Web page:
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Donating a Kidney – How Does it Work?

What type of donor is compatible with Matthew?
To donate a kidney to anyone, you must be in good health and have normal kidney function and anatomy. You'll also need to have the blood type O-Positive or O-Negative.

What's in it for a donor?
Our sincere love and gratitude for saving Matthew's life. It is against the law to give money or gifts in exchange for a kidney. We will, however, pay your travel and lodging expenses, as well as any lost wages for time away from work, and our insurance will pay your medical expenses.

What are the medical procedures before surgery?
Potential donors must undergo a wide range of tests to determine their eligibility, including a full medical history, a battery of blood, urine, EKG, and tissue-typing tests, as well as psychological examinations. In addition, the renal anatomy of all donors is examined to ensure that they are suitable candidates for a laparoscopic nephrectomy—the minimally invasive procedure used by Columbia surgeons to remove the kidney.

What is a Laparoscopic Nephrectomy? What is it like?
Instead of a single, large incision, a laparoscopic nephrectomy typically requires three, half-inch incisions, through which the surgeon inserts surgical instruments and a camera to view the operating field. Once the surgeon has freed up the kidney to be donated, he or she removes it from the patient through a slightly larger incision. The removed kidney is placed in a bag and chilled on ice until it can be implanted in the recipient. Since this technique uses smaller incisions, donors benefit greatly from reduced post-operative pain, speedier recovery times, and less scarring. The operation lasts 3 to 4 hours, and requires general anesthesia.

How long will I have to stay in the hospital?
On average, kidney donors spend two days in the hospital and can return to their normal activities within three weeks.

How will this affect my health?
Once a donor has recuperated from the surgery, they can expect to lead a completely normal life. You will not need to take any special medications, follow any dietary restrictions, or limit your physical activities.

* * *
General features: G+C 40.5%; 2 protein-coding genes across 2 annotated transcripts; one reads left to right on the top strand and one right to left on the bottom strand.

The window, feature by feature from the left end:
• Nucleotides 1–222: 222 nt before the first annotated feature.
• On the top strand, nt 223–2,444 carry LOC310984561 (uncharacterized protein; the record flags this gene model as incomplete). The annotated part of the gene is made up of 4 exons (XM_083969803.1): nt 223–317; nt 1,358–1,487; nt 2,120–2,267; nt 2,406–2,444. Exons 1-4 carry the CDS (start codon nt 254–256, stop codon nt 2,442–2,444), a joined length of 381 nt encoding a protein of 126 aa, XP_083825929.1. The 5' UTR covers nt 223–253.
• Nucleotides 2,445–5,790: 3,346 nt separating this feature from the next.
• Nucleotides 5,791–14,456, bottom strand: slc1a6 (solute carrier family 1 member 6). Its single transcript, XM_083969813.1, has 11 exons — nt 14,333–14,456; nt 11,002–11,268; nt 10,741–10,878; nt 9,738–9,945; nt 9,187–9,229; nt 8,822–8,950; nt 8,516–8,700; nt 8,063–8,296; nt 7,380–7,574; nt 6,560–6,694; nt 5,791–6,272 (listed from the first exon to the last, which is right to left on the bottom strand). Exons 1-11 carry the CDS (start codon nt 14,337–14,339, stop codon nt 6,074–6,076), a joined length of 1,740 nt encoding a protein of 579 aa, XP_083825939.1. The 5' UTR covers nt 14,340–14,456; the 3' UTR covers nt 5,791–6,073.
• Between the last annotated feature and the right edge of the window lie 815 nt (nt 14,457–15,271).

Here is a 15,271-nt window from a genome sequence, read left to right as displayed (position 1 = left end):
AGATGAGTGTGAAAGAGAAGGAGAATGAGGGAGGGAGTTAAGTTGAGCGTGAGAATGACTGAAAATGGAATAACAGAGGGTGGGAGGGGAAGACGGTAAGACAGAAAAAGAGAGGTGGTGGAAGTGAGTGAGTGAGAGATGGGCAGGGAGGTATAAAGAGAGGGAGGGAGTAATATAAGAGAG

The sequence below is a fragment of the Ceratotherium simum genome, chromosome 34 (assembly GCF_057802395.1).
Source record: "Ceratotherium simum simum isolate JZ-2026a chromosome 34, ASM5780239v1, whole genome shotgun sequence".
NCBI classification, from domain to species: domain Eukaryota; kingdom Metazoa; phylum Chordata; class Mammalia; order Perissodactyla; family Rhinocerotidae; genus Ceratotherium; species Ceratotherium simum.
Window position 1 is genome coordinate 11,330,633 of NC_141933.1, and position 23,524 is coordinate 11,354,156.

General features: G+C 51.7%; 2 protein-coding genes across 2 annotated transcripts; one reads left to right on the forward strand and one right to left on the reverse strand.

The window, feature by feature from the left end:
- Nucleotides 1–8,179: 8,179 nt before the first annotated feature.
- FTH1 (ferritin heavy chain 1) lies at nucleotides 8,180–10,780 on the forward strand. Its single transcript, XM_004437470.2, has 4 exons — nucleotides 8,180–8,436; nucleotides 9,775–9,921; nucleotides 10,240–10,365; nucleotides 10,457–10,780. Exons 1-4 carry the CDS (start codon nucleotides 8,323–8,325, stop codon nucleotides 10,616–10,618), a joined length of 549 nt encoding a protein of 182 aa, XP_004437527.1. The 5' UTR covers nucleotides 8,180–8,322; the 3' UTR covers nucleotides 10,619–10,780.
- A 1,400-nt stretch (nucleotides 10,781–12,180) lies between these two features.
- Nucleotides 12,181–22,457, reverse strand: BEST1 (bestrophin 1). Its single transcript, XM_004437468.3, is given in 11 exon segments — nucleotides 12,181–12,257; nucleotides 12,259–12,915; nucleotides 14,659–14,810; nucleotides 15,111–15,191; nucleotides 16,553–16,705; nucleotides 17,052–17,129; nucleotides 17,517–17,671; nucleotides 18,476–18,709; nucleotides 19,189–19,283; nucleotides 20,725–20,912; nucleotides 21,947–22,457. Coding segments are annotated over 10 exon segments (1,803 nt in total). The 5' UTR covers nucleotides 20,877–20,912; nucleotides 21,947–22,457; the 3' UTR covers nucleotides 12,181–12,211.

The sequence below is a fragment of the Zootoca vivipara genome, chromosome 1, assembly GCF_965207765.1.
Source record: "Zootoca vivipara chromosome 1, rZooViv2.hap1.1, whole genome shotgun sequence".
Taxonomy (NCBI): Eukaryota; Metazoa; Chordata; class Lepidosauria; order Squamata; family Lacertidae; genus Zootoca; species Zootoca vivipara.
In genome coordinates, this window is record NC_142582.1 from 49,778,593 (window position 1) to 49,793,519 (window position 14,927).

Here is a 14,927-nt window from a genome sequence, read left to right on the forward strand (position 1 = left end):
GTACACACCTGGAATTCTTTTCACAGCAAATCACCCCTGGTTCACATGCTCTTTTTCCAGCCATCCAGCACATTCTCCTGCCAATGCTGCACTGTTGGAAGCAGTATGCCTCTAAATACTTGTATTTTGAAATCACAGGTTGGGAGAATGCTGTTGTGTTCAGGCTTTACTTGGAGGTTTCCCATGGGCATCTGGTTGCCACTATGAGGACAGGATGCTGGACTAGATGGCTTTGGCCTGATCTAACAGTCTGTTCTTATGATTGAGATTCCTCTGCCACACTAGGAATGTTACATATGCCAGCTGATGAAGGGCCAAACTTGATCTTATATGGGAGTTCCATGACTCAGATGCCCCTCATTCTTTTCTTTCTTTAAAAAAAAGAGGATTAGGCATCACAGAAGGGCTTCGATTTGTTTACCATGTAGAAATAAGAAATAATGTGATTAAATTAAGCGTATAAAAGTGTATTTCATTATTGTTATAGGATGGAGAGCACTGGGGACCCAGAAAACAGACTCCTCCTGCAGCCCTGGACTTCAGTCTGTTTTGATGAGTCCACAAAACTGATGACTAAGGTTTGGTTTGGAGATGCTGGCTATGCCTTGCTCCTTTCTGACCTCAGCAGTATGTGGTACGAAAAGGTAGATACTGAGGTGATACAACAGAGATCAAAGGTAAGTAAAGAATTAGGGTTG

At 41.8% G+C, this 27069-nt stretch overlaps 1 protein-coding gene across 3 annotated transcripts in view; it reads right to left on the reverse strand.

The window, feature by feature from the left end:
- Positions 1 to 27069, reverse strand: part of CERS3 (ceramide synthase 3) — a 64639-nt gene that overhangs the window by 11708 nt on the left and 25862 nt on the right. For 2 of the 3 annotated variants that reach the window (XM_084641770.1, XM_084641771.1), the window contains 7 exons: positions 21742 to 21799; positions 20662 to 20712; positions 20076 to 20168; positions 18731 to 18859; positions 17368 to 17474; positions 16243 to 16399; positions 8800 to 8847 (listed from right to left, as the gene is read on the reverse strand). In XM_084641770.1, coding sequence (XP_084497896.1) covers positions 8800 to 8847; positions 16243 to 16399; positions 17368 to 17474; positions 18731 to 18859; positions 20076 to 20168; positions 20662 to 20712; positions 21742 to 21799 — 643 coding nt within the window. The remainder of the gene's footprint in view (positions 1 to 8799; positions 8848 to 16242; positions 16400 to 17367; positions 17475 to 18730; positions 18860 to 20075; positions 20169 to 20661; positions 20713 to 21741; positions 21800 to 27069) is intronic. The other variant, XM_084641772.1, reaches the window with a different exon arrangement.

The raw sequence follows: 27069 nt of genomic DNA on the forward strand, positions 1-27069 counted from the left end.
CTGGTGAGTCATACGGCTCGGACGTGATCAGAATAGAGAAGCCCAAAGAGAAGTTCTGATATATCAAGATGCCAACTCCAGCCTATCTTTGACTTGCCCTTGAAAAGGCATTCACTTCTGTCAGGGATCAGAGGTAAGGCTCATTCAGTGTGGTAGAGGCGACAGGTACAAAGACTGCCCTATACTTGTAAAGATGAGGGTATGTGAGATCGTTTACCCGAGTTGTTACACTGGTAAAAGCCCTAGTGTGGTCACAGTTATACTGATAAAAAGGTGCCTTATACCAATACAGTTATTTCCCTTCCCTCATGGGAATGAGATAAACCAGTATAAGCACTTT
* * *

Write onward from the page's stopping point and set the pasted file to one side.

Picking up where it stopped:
What's the first step?
If, after exploring this site and discussing it with your loved ones, you believe you could be a donor for Matthew, please contact the Renal and Pancreatic Transplant Program of NewYork-Presbyterian Hospital/Columbia University Medical Center. The program staff will provide you with more detailed information about becoming a living donor and schedule preliminary tests to confirm that you are a match. If you don't live close to New York, they'll help you make other testing arrangements. If you are a match and decide to donate your kidney to Matthew, we'll pay for your trip to New York and all your accommodations. Our insurance will pay for your medical expenses.

Where else can I get more information?
Learn more about living kidney donation at the Columbia Presbyterian's Web site. You can also watch and listen to Matthew's surgeon, Dr. Lloyd Ratner, describe the process of a kidney transplant. He discusses the living donor's experience about 13 minutes into the video. You can fast-forward to the 13-minute-mark by using the scroll bar in RealPlayer, which will play the video for you.

Again, if, after thinking about what you've read here and talking about it with your loved ones, you are interested in donating a kidney to Matthew, please contact Columbia Presbyterian.

Five Things to Remember:

  • We will pay for your travel, any lodging and lost wages for time away from work.
  • Our Insurance will pay your medical expenses.
  • On average, kidney donors spend two days in the hospital.
  • You will have a dedicated medical team, separate from Matthew, to insure your wellbeing.
  • Laparoscopic Nephrectomy is among the safest surgical procedures.